Another aspect missing was data encryption when data pass on public Internet links. Was no big deal for us at the moment, but sooner or later everybody starts worrying about this so I took a preemptive shot.

    Vanilla OpenVPN helped us kill these 2 birds with one stone. We got encryption and once a server has a virtual IP, it's easier to manage firewalls - I choose to manage it on server side (so in our example, on LDAP server). Our dynamic routing script allowed us to have a pair of active-active OpenVPN servers, lack of which would have been a show stopper for me.

    There are also 2 key benefits of OpenVPN that I like a lot:
    a. passes through NAT and firewalls (since it's UDP). I can have a machine behind all sorts of firewalls and on network and I still can ssh to it from anywhere in the cloud (using its virtual IP). Works great for VMs with NAT networking type.
    b. you can assign static virtual IPs to hosts based on ssl key/cert pairs. This comes very handy when you start thinking about Amazon EC2 and their lack of static IP addrs at the moment.

    2. Can I connect more than two data center in a pairwise configuration?

    Yes you can, provided all your hosts that need to connect to VcubeV have physical network connectivity to at least one OpenVPN server (either over LAN or WAN). Plus, at least one OpenVPN server needs to be accessible by the other OpenVPN server. Please see my terrible diagram within the article at . If you want more than 2 OpenVPN servers, please see my (4) below.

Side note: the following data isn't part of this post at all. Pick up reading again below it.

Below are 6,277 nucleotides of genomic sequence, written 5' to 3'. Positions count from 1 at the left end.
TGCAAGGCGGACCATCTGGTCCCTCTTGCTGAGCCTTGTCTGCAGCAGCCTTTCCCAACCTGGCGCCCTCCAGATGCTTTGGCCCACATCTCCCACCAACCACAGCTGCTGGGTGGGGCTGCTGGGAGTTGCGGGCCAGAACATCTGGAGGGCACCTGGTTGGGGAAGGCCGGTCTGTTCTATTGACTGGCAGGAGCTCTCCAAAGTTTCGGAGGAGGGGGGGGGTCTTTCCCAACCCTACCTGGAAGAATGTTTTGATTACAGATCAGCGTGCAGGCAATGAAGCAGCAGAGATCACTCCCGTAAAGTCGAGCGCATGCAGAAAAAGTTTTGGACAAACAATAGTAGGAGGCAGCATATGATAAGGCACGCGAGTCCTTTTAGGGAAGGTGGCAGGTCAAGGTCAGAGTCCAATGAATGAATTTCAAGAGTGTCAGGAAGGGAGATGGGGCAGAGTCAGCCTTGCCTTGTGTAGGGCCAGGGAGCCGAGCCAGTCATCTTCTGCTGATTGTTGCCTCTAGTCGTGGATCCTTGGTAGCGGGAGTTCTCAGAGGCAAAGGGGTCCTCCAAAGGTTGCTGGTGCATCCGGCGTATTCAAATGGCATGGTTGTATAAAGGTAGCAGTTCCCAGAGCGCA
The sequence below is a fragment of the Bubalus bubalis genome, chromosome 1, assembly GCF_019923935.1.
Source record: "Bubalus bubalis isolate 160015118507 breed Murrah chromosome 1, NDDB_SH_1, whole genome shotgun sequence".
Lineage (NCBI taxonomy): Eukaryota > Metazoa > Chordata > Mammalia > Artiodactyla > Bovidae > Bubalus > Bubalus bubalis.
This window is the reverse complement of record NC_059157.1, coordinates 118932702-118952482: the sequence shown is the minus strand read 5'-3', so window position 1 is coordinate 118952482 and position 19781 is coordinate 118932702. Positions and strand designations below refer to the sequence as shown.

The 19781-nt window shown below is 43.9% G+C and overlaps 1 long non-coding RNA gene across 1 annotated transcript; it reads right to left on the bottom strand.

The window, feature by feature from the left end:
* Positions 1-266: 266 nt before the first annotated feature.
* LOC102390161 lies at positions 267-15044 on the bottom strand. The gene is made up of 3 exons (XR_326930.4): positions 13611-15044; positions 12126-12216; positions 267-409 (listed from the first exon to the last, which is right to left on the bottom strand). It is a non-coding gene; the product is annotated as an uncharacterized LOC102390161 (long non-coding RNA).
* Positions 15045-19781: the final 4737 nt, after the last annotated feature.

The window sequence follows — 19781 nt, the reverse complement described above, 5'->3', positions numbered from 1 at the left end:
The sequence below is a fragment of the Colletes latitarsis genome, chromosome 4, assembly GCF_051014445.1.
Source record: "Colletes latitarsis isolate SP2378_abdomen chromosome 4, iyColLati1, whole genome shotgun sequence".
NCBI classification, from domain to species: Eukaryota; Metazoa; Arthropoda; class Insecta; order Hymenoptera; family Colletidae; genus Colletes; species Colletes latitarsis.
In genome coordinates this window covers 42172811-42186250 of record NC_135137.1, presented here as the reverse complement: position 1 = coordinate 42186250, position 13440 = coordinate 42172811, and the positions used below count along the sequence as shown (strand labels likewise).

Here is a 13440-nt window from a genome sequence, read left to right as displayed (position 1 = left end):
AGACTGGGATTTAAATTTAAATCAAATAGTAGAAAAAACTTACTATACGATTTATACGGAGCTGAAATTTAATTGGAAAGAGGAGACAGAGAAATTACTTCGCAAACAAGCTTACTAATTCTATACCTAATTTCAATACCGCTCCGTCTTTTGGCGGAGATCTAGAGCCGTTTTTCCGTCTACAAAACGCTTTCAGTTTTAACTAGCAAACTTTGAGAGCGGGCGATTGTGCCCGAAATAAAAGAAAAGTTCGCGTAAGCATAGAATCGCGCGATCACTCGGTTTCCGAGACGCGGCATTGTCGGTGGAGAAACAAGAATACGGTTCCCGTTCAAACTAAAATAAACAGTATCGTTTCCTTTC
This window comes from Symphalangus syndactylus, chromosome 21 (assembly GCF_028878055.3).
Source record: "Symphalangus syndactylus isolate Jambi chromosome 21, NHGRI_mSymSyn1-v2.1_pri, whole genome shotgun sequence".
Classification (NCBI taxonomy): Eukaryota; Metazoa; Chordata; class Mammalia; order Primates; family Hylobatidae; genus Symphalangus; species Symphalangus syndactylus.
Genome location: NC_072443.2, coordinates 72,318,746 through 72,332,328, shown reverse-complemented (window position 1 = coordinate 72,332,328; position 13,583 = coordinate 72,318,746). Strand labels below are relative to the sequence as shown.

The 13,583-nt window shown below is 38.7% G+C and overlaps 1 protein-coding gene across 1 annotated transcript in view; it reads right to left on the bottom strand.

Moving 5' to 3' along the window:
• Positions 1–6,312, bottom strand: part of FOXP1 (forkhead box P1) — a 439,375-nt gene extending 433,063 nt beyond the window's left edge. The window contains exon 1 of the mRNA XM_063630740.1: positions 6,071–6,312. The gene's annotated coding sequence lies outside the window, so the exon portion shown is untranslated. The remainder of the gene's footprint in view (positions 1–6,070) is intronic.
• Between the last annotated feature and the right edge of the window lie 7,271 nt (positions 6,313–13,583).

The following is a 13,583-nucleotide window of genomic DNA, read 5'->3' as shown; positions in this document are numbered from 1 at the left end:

3. You mention the downsides are manageable by making certain architectural choices. Could you please describe these?

    Sure, it's pretty much what I said in the conclusion section in the article. Primarily it's "don't multisource if an app delivers better value when singlesourced." Term "better value" will vary from architect to architect. All of these solutions would require further experimentation.

    1. No broadcast or multicast. Solution: look into using OpenVPN on top of `tap' devices instead of `tun'. I personally would not multisource an app that does broadcast or multicast, since it's too low level and imho is likely to have other issues with being deployed in environment which is drastically different from what its designers had in mind.

    2. Latency. One depends on public Internet links, so latency can't be controlled. Solution: anticipate latency, application retry logic, adjustable timeouts. If latency is a key aspect of application (trading, for example), don't multisource or at least think twice.

    3. Link flapping. Solution: retry logic, avoid long-running TCP connections, forcefully break and re-establish TCP connections regularly, application level heartbeats, use TCP tunnels instead of UDP tunnels, consider data caches (memcached).

    4. No more than 2 OpenVPN servers. It's a design limitation of current version of cube-routed. Solution: rewrite cube-routed to share route information using a more advanced protocol that allows many-to-many sharing.

    What Will the Future Look Like?

    It seems clear to me we are going to need a whole new set of tools and infrastructure for managing, deploying, creating, expanding, upgrading, and monitoring applications across multiple clouds. The advantages of multi-cloud deployment are too great to ignore.

    We need a Data Center API so we can treat all the different clouds as peers and operate on them like one big exposed object instead of individually specialized niches.

    Will we see real-time markets develop where clouds bid for your network/CPU/storage business and you can dynamically allocate applications to cloud vendors in order to minimize costs?